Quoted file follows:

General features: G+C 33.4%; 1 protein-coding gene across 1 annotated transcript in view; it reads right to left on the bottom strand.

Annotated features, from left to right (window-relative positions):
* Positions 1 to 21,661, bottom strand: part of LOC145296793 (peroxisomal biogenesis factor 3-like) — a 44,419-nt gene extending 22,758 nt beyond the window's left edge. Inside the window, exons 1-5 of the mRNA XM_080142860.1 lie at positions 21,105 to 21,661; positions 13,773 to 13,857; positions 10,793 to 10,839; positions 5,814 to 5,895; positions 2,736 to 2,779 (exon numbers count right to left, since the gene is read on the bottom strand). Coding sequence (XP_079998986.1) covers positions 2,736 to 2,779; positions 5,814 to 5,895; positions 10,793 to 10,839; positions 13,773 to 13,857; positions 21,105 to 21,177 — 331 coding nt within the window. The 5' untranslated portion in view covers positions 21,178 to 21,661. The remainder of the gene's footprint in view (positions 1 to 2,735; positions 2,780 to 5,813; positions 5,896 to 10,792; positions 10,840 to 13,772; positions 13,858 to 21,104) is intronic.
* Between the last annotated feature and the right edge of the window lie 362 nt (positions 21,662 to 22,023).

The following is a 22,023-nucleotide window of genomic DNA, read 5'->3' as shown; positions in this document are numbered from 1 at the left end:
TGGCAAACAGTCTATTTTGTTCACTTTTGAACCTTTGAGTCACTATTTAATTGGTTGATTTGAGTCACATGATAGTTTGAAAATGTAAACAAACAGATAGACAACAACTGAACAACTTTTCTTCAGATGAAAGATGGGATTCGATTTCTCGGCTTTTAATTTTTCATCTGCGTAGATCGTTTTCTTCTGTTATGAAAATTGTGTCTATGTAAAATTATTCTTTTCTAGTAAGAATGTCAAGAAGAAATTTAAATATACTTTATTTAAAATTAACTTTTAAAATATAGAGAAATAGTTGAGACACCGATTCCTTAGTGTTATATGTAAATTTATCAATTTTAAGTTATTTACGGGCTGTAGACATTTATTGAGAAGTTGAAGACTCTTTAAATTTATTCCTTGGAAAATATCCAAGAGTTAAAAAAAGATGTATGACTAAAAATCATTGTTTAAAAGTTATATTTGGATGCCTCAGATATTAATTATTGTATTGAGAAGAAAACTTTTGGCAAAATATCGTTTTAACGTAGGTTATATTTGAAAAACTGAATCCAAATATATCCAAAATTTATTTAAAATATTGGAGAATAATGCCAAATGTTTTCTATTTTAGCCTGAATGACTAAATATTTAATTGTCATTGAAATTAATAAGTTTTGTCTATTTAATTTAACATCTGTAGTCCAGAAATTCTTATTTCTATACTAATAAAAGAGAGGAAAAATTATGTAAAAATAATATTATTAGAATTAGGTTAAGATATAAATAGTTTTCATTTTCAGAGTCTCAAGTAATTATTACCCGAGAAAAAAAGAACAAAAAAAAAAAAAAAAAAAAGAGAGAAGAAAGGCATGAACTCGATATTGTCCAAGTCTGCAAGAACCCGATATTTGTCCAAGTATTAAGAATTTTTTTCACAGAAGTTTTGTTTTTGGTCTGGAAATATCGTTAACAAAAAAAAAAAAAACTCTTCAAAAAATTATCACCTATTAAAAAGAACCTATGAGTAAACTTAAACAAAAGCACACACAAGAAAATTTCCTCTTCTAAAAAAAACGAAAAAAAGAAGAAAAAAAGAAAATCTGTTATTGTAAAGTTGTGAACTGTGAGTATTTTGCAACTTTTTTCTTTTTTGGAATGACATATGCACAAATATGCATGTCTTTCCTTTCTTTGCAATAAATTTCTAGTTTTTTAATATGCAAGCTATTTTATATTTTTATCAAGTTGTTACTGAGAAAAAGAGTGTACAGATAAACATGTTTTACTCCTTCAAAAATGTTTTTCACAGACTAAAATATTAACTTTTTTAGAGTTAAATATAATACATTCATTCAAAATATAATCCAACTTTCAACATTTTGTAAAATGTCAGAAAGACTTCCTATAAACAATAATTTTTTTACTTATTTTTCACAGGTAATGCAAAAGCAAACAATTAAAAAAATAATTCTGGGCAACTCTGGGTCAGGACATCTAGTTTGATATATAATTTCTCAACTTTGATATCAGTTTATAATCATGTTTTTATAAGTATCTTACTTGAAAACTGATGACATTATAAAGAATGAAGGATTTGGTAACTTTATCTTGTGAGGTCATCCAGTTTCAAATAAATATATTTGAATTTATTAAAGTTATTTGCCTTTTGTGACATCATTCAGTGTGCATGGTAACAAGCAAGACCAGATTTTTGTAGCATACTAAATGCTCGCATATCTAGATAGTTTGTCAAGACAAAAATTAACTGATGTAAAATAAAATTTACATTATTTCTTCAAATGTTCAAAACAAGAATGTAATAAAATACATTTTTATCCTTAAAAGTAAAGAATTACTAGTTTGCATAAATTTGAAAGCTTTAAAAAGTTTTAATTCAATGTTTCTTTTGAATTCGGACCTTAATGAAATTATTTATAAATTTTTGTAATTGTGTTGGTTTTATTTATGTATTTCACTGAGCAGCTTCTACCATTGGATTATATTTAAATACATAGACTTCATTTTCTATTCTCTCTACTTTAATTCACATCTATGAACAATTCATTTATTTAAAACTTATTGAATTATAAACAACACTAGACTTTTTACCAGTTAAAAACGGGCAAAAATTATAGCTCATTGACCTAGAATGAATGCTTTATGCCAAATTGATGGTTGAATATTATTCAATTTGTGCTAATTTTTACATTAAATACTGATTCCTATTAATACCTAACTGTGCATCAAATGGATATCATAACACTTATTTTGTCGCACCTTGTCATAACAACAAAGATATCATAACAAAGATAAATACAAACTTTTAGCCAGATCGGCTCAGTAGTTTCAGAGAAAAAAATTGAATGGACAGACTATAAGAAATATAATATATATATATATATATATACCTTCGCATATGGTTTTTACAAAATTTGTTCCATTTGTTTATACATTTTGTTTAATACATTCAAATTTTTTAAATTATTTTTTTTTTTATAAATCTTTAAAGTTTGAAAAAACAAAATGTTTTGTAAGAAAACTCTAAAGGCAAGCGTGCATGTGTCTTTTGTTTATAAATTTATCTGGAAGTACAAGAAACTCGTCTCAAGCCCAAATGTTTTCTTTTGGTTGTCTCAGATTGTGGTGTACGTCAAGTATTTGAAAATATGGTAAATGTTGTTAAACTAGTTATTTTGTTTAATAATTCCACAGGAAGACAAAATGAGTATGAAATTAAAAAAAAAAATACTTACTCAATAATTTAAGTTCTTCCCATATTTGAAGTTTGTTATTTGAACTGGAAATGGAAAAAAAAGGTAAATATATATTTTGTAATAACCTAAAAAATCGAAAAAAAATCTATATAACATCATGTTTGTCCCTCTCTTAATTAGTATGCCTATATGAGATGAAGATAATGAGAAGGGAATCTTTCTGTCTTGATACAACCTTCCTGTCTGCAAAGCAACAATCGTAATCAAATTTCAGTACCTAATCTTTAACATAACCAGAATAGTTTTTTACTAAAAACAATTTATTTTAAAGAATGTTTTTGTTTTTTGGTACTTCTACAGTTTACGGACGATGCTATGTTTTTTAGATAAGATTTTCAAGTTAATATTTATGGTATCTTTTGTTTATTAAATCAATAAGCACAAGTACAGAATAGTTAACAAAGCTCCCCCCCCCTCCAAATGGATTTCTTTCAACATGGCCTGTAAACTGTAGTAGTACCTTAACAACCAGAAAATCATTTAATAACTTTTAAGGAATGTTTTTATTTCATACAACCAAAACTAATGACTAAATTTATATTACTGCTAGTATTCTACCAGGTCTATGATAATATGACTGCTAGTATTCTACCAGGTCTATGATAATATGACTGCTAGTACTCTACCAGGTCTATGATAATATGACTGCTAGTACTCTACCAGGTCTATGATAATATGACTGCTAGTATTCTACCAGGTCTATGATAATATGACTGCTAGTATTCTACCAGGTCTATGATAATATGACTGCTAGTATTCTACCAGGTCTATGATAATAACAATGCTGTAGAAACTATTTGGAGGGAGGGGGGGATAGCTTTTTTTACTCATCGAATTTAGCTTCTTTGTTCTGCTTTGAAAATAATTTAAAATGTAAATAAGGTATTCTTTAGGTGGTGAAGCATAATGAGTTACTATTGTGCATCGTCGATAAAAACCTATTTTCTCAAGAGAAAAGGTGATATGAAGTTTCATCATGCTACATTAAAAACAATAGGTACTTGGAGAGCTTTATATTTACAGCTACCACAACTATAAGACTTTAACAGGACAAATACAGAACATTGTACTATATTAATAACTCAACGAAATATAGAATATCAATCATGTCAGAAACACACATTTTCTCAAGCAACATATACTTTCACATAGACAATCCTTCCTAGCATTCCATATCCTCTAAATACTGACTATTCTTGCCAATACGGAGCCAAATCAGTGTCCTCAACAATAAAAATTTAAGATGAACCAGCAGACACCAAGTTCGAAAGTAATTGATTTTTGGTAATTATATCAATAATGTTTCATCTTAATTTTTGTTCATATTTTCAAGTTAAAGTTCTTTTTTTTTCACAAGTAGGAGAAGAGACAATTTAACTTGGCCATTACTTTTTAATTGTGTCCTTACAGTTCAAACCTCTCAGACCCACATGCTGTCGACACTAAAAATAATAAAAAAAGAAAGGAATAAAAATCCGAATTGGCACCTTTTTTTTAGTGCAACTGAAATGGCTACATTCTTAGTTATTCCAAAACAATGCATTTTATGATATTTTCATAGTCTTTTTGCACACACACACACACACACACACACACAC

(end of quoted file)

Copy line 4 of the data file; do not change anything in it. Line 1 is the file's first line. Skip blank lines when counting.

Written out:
* Between the last annotated feature and the right edge of the window lie 362 nt (positions 21,662 to 22,023).